CPM Fall 2019 - 20

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My advice to patients and families is to
take it one step at a time. Like any journey,
identify where you are today and where you
can safely be in the near future. This may not
be where the patient wants to be, but where
he or she needs to be based on the diagnosis.
This plan of care may continue to change
depending on how the patient responds to
factors like rehabilitation or the progression
of the disease.
The first step is a life assessment with the
patient, family members and physician to
develop a care plan based on the patient's
diagnosis and realistic goals. This often
occurs after a patient has been hospitalized.
Hospital stays can be short, making the life
assessment a critical step in planning a holistic
treatment of care.
It's not unusual for patients and families
to be surprised to learn the patient will
be discharged. Families may find comfort
knowing their loved one is safe and cared for
in the hospital and mentally put off making
the difficult decisions about next steps. Often,
patients and their families will make decisions
based on what they want, like their loved
one returning home, and not on their new
reality. Without proper support in place, a
hasty decision to return home could result in
a fall or injury causing a repeat hospitalization
and further decline in health.

Patients, families and their health care team
want to try every possible opportunity to
help the patient return to his or her former
self. This often leads to acute rehab, which
includes three hours of therapy a day to help
patients reach this goal. This type of therapy
is financially appealing as it's a covered service
by insurance providers.
Far too often, patients cannot keep up with
the intensive therapy. When this happens, the
insurance coverage ceases. Patients will be
discharged to their homes or a skilled nursing
facility to receive subacute care, which offers
limited therapy. This type of care is private
pay or paid by medical assistance.

Once the care plan is in place and implemented, the patient develops a new baseline
or "new normal" based on the successful or
unsuccessful outcome of treatment such as
rehab or medications. In a best-case scenario,
Patients and their families are once again
the patient will fully recover and can return on the rollercoaster of difficult decisions.
to his or her home.
The gravity of the patient's age and disease
progression settles in as does questions about
More often, the patient is facing greater affording long-term care. Most importantly,
physical and/or mental challenges and must families must consider the quality of life of
face difficult decisions about acute or subacute their loved one during this season of life.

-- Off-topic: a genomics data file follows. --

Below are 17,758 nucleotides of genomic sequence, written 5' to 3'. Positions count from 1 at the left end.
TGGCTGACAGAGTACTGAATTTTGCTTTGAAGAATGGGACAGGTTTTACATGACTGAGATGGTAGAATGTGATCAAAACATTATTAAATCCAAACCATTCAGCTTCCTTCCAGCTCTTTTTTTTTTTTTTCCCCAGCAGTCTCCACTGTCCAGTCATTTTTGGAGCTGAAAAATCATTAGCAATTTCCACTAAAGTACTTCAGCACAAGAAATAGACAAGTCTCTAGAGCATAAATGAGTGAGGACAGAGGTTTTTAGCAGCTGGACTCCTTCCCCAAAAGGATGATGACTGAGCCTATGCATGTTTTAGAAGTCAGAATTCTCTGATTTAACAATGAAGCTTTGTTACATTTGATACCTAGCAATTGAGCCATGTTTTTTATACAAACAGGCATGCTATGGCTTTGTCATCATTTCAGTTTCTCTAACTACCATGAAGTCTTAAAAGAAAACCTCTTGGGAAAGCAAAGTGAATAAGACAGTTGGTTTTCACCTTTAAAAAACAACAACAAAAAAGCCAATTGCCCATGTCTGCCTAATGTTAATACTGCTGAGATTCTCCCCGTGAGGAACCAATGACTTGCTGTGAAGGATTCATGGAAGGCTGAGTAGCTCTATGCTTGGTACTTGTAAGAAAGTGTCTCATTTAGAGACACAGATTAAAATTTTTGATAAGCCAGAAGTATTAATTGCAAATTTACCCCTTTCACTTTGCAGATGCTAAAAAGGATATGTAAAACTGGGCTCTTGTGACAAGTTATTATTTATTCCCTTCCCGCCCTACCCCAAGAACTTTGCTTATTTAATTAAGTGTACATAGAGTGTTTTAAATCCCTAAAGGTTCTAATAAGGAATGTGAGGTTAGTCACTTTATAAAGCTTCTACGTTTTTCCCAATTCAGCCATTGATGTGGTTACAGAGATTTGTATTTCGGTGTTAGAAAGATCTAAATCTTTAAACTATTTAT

rehab or hospice care. In my profession, I see
this as a defining moment for patients and
As health care professionals, we're the colfamilies. It's an emotional and overwhelming lective lifelines for patients and their families.
time to learn and understand the impact of We may not know all of the answers, but we
these choices. Often the decision is made in know who to bring to the table to answer
haste, as the patient needs to find a place to questions about prognosis, treatments and
go upon discharge from the hospital.
insurance coverage, among other important
topics. This conversation may include the
20 Fall 2019 Central PA Medicine

end-of-life journey through hospice care. The
conversation can be difficult, but the benefits
are immeasurable.
For patients who choose hospice care, it's
best to get started as soon as possible. Hospice
provides a team of support to give families
more time to absorb the emotional stress of
their new reality. This is precious time for
families to spend together as well as deal with
any unresolved issues. Most importantly, the
patient's pain and symptoms are managed.
Homeland Hospice often assists physicians
with end-of-life, advance care planning conversations. We also can be a tremendous asset
bringing comfort, acceptance and peace to the
terminally ill and their loved ones. Patients
can receive hospice care anywhere they call
home. This could be a residence or an assisted
care facility.
Planning for the final steps in our journey
or that of a loved one is overwhelming and
emotional, but it's not a journey anyone has
to plan independently without professional
guidance. No one needs to go through this
alone. When a life assessment indicates a
medical cure is no longer possible or the
decision to stop aggressive treatment has been
made, hospice may provide the most comfort
and peace for patients and their families.


CPM Fall 2019

Table of Contents for the Digital Edition of CPM Fall 2019

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